Well, here's one fairly typical response to Stokes' question:

First: Open Carry advocates are trying to get back to common sense and common law. They don't want the government to have sole control of Force. And the reason for their open carry is purely for legitimate law abiding purposes. Namely self defense.

Now contrast that with: Muslims whose GOAL is to implement Sharia Law in the US. Okay...that right there is basically a declaration of war. Or how about: La Raza: Let's reconquer the Southwest region of the US. Again, fightin' words.

As far as the Black Panthers? Didn't need to be a race issue about "black people carrying guns". The issue was that they were carrying them in a threatening manner, not in a rational, law abiding, for self defense civil manner. And once again, the route chosen was to restrict or ban the open carrying of guns rather than just tool up and fight fire with fire. If I see threatening people carrying weapons in my neighborhood I'm not going to go cry to the government to take their guns away I'm going to pack heat myself and encourage my neighbors to also do the same. Then we'll see if the armed thugs are serious or not.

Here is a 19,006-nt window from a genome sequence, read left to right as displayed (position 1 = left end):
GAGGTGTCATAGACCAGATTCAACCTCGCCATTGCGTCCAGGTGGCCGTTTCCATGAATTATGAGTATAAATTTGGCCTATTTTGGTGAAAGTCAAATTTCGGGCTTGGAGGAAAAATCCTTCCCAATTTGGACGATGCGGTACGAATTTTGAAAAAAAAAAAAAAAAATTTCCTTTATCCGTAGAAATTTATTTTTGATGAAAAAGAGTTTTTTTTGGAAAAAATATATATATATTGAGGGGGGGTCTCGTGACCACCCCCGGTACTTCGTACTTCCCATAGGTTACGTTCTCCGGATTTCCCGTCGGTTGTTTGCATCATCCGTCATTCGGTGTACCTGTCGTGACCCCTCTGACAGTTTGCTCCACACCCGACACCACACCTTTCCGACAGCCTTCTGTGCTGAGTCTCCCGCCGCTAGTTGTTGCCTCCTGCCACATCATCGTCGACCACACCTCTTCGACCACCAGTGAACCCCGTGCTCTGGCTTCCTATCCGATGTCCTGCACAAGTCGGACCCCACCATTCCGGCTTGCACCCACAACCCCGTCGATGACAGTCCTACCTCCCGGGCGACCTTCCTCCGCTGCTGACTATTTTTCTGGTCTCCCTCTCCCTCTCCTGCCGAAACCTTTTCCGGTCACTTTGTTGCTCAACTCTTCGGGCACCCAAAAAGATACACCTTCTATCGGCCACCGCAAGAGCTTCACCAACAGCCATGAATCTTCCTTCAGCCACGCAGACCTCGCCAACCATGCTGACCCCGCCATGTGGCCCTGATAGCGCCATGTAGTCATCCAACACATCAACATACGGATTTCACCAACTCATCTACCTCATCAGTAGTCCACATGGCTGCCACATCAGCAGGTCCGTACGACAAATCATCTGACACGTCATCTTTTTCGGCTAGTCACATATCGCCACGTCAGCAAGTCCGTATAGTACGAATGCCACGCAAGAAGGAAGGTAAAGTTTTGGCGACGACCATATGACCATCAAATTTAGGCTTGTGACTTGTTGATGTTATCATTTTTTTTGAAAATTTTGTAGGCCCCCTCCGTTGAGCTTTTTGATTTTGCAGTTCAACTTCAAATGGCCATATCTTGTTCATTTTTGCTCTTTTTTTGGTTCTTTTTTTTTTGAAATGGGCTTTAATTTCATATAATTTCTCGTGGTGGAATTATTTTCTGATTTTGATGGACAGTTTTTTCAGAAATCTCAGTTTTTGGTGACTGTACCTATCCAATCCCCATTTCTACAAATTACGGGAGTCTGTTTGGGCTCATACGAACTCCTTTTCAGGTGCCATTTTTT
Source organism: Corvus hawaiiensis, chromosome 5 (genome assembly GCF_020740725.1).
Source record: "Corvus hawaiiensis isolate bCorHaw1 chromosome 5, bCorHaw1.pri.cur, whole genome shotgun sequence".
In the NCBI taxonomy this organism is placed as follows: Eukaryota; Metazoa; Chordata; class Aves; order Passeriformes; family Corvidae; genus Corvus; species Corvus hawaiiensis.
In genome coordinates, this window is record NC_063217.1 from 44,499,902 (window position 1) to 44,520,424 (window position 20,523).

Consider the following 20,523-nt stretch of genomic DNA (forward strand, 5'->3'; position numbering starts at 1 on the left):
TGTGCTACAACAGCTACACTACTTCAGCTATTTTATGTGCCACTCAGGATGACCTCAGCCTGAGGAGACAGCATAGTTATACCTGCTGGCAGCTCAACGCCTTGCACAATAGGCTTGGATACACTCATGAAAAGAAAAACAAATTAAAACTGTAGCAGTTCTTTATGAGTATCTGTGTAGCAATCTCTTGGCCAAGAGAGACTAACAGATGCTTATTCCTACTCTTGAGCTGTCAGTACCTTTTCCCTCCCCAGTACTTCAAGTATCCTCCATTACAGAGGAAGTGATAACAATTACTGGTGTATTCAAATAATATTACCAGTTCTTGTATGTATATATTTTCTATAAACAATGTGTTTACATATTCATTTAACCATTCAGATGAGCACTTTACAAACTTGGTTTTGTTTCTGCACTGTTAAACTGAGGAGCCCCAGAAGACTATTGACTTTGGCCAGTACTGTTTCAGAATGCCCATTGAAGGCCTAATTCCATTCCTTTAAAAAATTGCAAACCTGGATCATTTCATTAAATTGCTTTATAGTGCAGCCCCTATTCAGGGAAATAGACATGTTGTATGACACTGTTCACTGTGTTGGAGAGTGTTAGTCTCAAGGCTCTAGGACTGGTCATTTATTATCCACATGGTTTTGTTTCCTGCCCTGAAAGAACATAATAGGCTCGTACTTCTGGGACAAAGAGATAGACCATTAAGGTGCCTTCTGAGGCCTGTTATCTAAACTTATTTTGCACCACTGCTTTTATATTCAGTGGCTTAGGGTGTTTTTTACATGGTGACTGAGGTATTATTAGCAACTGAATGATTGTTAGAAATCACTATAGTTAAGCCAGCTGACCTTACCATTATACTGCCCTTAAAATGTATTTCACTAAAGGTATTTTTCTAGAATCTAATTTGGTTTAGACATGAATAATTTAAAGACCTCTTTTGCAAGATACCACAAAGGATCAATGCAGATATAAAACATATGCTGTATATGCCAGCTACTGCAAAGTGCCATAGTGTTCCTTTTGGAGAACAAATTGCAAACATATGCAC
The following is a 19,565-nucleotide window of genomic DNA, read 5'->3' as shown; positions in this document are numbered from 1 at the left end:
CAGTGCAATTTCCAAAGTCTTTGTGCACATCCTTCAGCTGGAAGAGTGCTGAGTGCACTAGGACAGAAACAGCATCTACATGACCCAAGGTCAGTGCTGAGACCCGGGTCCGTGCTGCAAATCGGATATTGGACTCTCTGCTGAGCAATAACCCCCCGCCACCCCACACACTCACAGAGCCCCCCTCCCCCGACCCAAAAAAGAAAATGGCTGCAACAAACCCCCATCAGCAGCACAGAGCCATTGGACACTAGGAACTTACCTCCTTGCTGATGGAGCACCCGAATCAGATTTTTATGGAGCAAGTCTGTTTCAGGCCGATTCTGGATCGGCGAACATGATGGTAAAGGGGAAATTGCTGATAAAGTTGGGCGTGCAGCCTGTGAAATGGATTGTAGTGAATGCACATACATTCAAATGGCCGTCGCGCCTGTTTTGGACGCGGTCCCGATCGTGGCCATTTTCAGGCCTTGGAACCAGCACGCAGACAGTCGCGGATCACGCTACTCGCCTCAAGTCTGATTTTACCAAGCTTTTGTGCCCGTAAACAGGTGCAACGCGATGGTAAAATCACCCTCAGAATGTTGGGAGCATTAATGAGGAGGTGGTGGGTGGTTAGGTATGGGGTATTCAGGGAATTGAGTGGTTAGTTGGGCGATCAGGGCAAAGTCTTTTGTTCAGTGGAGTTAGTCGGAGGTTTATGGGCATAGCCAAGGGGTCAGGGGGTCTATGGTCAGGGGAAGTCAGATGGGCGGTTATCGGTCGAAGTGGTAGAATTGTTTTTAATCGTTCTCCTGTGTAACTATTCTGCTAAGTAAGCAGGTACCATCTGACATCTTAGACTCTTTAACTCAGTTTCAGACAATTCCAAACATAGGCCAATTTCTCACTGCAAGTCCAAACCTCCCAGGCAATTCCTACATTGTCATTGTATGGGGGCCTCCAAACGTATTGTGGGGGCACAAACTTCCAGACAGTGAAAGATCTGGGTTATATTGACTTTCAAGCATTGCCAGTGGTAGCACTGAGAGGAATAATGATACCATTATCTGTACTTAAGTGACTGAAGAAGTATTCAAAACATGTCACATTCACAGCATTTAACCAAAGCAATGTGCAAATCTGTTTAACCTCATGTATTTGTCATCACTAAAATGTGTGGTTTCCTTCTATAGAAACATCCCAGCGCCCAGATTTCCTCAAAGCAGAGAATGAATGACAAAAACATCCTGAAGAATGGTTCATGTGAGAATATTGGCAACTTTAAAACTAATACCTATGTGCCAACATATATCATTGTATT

Evidently, individuals are allowed the unfettered right to bear arms as long as other individuals who believe in an unfettered right to bear arms agree with that individual's motives for wanting to bear arms. It all depends, you see, on whether you are bearing your arms in a "rational, law abiding" manner. It is up to each individual to determine what that behavior looks like and if they aren't happy about it, they will evidently start bearing arms in a threatening manner to "see if the armed thugs are serious or not."

In fairness, there were a number of comments that said "it doesn't matter, Muslims have the same right to bear arms as anyone else." Under their principle, this should be the obvious answer.  But there were quite a few who made the point that what determines a person's right to bear arms is intent and if your intention is to challenge the U.S. Government you shouldn't be allowed to bear arms. Unless, of course, you are a fine upstanding gun rights activist who believes that the Second Amendment exists so that citizens can .... challenge the U.S. Government.

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In other words, the Bill of Rights only applies to those whose intentions are "good." And whether those intentions are good is to be determined by the people with guns. This is called "freedom."


Heather Digby Parton

Heather Digby Parton, also known as "Digby," is a contributing writer to Salon. She was the winner of the 2014 Hillman Prize for Opinion and Analysis Journalism.

MORE FROM Heather Digby Parton

Related Topics ------------------------------------------

Extremists Gun Nuts Guns Muslims Race Racism Second Amendment The Right U.s. Constitution White People